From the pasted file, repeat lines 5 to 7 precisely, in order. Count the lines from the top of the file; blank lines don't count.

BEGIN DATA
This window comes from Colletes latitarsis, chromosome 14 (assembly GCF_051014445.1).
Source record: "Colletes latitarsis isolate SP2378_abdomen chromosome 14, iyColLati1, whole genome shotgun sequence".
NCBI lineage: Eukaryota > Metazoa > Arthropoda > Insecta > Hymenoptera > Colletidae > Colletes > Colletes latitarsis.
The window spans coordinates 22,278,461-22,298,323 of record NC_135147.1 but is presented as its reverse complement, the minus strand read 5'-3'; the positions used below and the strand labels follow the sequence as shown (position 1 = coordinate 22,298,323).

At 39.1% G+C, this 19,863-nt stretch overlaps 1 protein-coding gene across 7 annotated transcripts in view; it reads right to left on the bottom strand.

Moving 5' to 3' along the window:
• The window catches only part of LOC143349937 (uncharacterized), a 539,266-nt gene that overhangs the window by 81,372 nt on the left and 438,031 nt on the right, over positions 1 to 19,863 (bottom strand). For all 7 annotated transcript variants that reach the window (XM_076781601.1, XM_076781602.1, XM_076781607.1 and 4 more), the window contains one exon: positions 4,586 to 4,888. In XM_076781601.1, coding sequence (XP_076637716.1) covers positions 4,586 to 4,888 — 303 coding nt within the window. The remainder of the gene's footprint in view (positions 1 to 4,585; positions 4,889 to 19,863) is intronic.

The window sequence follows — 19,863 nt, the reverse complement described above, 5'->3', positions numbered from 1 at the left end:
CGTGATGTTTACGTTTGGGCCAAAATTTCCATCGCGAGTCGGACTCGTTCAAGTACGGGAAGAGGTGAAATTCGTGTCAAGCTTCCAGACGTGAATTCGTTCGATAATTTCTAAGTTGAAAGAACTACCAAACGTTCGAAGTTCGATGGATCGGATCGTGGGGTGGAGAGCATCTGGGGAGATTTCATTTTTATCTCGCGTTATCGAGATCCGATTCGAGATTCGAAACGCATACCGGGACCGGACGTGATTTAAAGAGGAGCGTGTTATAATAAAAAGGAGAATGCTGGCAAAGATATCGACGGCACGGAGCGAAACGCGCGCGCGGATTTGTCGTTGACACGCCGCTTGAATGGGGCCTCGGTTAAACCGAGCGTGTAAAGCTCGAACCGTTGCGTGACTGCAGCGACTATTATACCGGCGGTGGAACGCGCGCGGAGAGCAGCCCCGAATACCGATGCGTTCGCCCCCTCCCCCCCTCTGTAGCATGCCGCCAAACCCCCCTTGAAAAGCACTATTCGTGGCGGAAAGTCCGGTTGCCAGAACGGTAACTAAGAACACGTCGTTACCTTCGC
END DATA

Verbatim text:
At 39.1% G+C, this 19,863-nt stretch overlaps 1 protein-coding gene across 7 annotated transcripts in view; it reads right to left on the bottom strand.

Moving 5' to 3' along the window:
• The window catches only part of LOC143349937 (uncharacterized), a 539,266-nt gene that overhangs the window by 81,372 nt on the left and 438,031 nt on the right, over positions 1 to 19,863 (bottom strand). For all 7 annotated transcript variants that reach the window (XM_076781601.1, XM_076781602.1, XM_076781607.1 and 4 more), the window contains one exon: positions 4,586 to 4,888. In XM_076781601.1, coding sequence (XP_076637716.1) covers positions 4,586 to 4,888 — 303 coding nt within the window. The remainder of the gene's footprint in view (positions 1 to 4,585; positions 4,889 to 19,863) is intronic.